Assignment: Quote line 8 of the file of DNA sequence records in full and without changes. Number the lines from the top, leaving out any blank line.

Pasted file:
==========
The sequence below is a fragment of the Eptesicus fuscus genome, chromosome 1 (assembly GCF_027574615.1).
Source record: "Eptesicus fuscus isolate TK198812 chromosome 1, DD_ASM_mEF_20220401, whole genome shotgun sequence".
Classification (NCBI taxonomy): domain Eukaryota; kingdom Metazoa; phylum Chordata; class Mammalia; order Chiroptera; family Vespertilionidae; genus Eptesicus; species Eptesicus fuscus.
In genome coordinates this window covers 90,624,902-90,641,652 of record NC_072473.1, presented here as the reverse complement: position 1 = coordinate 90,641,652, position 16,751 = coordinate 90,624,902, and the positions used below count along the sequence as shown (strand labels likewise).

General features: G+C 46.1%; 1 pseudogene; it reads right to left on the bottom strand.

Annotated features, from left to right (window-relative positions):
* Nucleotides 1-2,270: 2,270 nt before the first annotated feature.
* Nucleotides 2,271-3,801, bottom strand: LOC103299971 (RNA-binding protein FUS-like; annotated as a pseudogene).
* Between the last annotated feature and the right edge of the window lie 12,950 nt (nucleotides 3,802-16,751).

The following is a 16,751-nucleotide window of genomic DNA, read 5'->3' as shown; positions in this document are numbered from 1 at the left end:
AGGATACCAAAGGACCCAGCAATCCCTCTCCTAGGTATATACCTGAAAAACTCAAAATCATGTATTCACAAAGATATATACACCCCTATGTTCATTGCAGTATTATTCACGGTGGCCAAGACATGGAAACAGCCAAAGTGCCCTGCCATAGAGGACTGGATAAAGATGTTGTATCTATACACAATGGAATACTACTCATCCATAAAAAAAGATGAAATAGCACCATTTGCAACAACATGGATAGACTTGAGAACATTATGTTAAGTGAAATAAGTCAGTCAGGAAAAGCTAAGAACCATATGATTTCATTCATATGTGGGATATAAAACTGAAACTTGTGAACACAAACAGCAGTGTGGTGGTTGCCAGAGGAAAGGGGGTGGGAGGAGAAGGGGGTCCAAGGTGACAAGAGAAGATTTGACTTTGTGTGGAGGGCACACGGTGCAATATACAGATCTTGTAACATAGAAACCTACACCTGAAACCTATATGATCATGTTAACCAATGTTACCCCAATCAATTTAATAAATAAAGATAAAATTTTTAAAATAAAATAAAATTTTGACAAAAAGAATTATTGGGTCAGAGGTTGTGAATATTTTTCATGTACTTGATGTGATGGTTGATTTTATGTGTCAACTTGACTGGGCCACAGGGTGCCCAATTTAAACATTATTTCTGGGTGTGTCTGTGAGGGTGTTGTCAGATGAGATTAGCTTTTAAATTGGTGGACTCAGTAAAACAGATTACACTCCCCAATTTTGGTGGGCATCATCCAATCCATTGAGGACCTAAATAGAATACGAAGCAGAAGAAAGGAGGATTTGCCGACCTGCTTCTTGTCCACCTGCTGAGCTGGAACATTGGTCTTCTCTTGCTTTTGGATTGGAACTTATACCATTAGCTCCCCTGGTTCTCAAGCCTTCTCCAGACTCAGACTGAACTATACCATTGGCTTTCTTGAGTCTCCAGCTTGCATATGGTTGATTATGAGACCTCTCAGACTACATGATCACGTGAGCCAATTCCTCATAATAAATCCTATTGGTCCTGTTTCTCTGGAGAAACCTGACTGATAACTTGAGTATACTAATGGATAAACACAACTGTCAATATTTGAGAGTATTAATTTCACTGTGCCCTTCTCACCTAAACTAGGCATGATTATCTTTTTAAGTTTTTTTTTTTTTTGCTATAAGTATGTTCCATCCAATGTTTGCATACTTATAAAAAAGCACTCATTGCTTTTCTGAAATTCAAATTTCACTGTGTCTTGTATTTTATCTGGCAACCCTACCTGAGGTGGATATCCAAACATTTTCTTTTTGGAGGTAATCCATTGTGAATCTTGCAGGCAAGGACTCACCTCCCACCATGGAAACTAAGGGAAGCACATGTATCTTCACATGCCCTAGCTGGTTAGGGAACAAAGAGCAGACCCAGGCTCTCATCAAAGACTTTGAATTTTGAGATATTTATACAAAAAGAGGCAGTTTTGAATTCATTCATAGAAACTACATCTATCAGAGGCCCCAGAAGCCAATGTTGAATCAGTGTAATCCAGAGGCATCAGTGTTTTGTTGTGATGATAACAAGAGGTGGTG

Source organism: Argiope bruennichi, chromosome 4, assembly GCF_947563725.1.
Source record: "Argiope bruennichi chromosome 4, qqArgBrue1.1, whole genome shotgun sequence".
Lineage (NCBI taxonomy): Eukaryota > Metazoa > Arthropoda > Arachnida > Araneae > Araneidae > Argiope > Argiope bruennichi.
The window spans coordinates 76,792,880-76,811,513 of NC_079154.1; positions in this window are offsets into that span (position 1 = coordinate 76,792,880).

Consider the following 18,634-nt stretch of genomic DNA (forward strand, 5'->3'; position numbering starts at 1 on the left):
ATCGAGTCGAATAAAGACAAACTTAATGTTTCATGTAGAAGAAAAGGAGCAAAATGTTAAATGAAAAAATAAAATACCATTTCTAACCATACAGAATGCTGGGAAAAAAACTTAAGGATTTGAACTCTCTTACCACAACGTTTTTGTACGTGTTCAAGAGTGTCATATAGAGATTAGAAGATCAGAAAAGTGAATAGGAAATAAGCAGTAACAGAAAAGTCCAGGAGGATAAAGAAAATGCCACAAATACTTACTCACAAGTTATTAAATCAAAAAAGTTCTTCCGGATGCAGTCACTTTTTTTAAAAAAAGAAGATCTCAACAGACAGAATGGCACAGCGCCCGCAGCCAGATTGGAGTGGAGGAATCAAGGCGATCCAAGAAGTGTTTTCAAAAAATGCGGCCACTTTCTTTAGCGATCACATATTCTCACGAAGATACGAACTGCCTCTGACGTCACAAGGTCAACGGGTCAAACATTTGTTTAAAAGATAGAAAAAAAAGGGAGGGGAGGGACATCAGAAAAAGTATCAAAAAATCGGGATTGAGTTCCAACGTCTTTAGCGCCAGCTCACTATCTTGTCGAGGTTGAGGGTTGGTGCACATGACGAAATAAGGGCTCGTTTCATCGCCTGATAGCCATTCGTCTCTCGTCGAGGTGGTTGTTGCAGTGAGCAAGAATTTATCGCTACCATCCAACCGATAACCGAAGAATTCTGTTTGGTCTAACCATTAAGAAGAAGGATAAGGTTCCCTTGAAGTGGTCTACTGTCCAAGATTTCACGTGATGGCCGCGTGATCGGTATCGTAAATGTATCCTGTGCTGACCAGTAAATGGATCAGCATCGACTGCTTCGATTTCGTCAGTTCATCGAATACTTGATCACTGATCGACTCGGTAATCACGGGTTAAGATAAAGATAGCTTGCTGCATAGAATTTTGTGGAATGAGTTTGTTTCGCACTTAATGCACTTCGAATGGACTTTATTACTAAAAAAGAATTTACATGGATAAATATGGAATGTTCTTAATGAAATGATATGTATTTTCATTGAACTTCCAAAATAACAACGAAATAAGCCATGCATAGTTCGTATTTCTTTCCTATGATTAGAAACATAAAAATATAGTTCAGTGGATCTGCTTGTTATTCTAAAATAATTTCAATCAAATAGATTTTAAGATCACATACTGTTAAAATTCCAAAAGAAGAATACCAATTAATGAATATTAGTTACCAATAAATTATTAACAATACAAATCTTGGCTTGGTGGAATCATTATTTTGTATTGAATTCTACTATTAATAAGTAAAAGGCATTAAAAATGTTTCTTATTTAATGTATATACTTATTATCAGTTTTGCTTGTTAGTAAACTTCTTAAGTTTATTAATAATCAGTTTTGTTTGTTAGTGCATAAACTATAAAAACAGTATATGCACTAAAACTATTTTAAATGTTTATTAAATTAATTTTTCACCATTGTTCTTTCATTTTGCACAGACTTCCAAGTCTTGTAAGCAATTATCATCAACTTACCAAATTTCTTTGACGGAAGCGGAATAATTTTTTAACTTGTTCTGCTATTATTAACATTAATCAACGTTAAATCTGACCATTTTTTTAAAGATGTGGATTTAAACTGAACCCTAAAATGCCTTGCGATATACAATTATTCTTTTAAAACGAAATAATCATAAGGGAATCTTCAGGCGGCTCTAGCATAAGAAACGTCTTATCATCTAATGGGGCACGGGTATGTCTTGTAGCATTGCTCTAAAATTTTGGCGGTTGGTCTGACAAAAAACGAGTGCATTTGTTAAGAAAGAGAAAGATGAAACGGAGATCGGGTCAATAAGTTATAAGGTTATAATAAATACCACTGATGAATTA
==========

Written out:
* Nucleotides 2,271-3,801, bottom strand: LOC103299971 (RNA-binding protein FUS-like; annotated as a pseudogene).